This is the twenty-first installment of an exploration of some of the possible futures discussed on this blog, using the toolkit of narrative fiction. Our narrator discovers that the differences between the Lakeland Republic and his own country include a sharp variance in vulnerability to sudden political and economic shocks...
The briefing finally wound up a little before one o’clock, and Stuart Macallan invited all of us to lunch in one of the formal dining rooms downstairs. I gathered that the ambassadors were having lunch with Meeker in the president’s private dining room one floor up, but the meal was nothing to complain about: sandwiches on croissants, French onion soup, pear slices, Brie, and choice of beverages. You could tell something about each of the diplomats by watching the latter—the ones who downed strong coffee to deal with too little sleep, the ones who tipped back a local beer to be social, and the ones who got something stronger than beer to keep from having to think about just how bad this mess could get.
I sat with Hank Barker from the Missouri Republic delegation, and a couple of other people from the trade end of things—Jonathan Two Hawks, also from Missouri, Vera McTavish from East Canada, and one of the familiar faces in the room, Lashonda Marvell from the Free City of Chicago—I’d taken part in rough-draft negotiations on a trade-in-services agreement with Chicago six years back, and she’d been on the other side of that. Two Hawks and McTavish were coffee drinkers, Marvell and I ordered beer, and Barker got bourbon straight, downed it, and then ordered another.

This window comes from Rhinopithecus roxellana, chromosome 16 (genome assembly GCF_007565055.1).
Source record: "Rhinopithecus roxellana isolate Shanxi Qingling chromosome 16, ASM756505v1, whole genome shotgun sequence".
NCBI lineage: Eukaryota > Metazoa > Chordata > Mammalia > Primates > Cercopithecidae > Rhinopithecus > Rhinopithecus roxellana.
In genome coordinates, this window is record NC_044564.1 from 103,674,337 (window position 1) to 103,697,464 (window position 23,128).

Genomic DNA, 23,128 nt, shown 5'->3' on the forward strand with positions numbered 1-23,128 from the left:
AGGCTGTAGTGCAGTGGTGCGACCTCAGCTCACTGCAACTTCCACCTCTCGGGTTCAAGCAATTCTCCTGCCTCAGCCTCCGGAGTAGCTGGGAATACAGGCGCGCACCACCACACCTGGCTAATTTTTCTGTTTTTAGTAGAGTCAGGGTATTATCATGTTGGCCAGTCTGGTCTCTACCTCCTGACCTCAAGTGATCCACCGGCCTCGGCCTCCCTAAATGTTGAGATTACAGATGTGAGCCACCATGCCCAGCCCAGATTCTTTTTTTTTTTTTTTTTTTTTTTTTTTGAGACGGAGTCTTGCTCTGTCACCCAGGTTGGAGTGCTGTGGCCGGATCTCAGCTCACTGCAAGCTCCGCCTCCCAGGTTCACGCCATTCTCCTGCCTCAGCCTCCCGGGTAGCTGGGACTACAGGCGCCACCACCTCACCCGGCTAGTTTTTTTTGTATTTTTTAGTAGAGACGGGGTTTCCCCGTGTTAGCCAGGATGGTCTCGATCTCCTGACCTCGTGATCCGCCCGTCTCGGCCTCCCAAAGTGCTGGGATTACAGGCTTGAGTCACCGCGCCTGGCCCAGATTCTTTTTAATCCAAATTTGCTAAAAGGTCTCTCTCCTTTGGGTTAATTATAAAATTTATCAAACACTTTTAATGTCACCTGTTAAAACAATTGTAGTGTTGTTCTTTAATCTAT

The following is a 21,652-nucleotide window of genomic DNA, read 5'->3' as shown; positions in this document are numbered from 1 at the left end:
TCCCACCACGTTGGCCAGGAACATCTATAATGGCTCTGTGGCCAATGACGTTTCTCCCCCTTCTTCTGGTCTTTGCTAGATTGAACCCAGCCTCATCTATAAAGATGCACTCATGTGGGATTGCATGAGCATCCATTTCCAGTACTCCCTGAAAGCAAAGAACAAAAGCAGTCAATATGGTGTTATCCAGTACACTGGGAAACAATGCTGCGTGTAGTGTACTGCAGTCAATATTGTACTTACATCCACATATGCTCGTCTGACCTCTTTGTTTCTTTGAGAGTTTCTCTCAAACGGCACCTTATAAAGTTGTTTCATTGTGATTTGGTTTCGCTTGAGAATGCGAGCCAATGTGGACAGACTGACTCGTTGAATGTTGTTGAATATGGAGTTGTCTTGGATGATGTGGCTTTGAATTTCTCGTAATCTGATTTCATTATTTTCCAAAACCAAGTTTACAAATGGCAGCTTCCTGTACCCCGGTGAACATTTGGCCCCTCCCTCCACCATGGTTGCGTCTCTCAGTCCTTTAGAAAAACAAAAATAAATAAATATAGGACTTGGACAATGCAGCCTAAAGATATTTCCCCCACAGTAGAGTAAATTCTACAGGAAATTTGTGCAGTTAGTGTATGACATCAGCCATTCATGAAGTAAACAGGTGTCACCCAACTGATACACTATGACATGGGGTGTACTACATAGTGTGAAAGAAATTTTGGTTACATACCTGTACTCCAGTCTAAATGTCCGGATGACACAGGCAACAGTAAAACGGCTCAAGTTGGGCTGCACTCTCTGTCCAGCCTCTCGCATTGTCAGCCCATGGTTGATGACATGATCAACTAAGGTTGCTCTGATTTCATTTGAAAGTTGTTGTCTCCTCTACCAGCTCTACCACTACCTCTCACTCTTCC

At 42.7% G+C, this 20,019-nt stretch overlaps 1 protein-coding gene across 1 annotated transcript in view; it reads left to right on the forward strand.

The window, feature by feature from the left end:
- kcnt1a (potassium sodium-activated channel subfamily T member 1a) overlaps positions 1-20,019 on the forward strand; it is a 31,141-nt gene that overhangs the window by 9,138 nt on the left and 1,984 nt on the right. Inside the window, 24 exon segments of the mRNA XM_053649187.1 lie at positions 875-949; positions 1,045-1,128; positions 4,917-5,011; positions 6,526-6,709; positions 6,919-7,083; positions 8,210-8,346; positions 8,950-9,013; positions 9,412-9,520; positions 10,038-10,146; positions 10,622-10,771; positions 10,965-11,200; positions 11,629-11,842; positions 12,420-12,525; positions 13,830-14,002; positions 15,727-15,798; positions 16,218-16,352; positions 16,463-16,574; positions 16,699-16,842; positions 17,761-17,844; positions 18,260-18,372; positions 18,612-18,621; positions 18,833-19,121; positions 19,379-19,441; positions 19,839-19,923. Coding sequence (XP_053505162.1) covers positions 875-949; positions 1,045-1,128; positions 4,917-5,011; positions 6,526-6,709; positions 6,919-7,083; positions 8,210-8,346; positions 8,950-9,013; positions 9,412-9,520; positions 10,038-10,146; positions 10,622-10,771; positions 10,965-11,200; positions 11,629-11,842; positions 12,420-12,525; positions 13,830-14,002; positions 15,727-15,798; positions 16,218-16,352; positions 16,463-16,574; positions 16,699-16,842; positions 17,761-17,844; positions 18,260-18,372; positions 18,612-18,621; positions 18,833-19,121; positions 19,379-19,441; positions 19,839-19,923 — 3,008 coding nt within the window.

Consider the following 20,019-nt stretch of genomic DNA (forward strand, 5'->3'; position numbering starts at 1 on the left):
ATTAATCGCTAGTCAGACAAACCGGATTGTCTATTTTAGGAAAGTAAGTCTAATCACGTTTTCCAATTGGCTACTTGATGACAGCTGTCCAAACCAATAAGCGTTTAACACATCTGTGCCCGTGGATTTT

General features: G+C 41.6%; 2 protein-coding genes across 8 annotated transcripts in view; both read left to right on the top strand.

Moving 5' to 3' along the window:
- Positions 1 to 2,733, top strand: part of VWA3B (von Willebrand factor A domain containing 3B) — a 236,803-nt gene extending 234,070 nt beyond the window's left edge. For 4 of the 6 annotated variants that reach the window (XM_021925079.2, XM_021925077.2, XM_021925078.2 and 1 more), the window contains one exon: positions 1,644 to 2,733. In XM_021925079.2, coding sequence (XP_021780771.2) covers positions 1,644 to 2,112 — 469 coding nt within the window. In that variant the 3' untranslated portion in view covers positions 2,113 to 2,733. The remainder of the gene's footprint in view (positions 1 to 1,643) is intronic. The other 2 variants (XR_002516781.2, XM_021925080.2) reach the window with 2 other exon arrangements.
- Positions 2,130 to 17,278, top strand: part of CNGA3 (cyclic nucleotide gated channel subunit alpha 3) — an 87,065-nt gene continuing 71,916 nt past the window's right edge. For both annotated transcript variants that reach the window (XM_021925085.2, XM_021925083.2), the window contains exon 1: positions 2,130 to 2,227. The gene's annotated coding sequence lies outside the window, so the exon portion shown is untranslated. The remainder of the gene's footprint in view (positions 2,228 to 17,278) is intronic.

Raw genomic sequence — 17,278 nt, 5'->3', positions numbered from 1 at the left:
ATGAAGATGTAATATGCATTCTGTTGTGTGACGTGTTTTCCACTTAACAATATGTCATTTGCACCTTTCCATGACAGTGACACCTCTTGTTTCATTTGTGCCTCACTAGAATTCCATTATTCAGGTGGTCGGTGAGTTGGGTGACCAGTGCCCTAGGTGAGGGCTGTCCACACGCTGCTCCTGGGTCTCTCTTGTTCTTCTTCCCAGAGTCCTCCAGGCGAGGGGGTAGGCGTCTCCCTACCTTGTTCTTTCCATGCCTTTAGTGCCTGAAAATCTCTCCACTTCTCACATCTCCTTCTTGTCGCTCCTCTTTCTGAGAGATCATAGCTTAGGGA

They were all interested in access to the Erie Canal, of course. It had never really occurred to me how big a resource that was. People in the Atlantic Republic government treat it as a relic, but with the Mississippi closed to ship traffic by a shooting war, it had suddenly become the one way around the potential bottleneck of the Saint Lawrence Seaway. While I wasn’t an official envoy, they all knew perfectly well that Montrose’s landslide election win meant that the current embassy staff might not have the same clout in Philadelphia they once did, and they wanted to make nice with the new team.